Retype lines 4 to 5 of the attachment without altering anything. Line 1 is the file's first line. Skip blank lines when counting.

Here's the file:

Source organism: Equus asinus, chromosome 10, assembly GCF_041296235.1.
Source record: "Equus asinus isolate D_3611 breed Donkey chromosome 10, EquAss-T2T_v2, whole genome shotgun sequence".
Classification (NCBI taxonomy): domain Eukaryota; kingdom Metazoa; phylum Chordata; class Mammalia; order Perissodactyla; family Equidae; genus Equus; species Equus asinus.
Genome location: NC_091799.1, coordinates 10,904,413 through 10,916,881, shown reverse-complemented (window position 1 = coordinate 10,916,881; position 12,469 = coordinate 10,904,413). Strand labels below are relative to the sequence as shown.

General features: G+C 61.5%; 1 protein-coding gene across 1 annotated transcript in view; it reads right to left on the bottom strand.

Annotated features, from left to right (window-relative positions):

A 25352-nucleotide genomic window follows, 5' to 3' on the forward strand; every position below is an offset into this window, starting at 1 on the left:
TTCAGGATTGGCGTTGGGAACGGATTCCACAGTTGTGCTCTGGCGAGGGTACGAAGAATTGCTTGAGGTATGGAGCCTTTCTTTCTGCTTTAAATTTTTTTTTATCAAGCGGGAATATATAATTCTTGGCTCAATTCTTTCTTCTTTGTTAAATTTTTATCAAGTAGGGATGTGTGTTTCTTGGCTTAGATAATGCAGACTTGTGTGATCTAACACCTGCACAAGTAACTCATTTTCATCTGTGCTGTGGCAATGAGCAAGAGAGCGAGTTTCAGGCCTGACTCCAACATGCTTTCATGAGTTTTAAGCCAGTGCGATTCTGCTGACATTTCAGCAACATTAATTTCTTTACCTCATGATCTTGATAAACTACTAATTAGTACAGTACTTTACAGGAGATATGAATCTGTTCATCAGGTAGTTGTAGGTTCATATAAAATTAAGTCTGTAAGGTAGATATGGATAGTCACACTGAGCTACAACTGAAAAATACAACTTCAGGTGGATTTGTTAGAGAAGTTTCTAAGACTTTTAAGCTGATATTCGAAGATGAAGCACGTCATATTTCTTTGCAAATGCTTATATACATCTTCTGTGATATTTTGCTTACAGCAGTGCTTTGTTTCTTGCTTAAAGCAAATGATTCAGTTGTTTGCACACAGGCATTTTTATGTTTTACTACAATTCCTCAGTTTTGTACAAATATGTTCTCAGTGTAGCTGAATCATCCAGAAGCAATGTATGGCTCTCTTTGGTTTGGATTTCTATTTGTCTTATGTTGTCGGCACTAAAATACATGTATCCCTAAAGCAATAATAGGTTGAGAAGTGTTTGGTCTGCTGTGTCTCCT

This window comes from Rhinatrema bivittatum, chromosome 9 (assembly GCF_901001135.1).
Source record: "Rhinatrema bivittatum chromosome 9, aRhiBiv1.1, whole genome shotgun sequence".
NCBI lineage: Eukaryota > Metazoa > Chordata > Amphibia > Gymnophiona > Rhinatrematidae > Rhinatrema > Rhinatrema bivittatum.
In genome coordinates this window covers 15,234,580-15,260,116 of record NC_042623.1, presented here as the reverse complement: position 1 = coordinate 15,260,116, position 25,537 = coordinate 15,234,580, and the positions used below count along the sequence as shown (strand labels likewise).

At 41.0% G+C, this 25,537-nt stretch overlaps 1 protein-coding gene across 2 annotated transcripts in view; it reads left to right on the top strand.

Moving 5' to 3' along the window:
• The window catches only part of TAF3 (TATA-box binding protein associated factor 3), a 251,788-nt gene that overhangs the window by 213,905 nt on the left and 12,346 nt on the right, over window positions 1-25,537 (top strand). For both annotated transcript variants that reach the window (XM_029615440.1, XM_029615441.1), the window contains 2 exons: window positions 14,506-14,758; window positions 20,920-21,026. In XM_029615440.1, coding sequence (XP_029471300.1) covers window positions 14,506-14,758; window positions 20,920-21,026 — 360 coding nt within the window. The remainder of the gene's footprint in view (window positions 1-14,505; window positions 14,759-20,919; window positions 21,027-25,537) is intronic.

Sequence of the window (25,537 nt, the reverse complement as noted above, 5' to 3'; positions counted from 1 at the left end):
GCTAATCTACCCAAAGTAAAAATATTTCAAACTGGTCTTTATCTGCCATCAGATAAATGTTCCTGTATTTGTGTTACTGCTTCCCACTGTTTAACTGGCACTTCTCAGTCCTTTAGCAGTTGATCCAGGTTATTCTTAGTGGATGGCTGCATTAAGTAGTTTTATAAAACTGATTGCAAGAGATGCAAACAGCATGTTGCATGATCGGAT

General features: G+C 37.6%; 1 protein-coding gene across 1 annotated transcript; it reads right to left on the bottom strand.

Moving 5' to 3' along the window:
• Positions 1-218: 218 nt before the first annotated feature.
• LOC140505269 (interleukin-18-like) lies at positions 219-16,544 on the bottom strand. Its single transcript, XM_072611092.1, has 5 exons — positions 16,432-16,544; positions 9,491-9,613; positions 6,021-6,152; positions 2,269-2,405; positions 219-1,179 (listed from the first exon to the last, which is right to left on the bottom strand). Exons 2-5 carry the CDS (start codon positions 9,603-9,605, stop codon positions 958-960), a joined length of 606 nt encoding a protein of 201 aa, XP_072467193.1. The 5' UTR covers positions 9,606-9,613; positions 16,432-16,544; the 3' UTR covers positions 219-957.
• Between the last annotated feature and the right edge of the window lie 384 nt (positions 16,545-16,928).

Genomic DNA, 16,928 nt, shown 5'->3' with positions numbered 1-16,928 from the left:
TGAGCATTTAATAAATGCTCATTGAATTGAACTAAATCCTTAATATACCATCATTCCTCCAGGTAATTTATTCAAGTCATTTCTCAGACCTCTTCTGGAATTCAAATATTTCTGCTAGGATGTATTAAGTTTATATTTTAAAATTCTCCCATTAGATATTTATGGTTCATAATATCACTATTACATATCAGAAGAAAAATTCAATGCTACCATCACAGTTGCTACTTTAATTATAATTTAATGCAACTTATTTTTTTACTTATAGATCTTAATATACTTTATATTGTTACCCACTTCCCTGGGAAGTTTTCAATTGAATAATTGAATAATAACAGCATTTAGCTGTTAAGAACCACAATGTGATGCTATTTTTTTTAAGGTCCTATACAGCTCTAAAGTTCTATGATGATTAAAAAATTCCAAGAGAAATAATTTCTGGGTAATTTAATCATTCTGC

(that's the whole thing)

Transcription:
Genome location: NC_091799.1, coordinates 10,904,413 through 10,916,881, shown reverse-complemented (window position 1 = coordinate 10,916,881; position 12,469 = coordinate 10,904,413). Strand labels below are relative to the sequence as shown.

General features: G+C 61.5%; 1 protein-coding gene across 1 annotated transcript in view; it reads right to left on the bottom strand.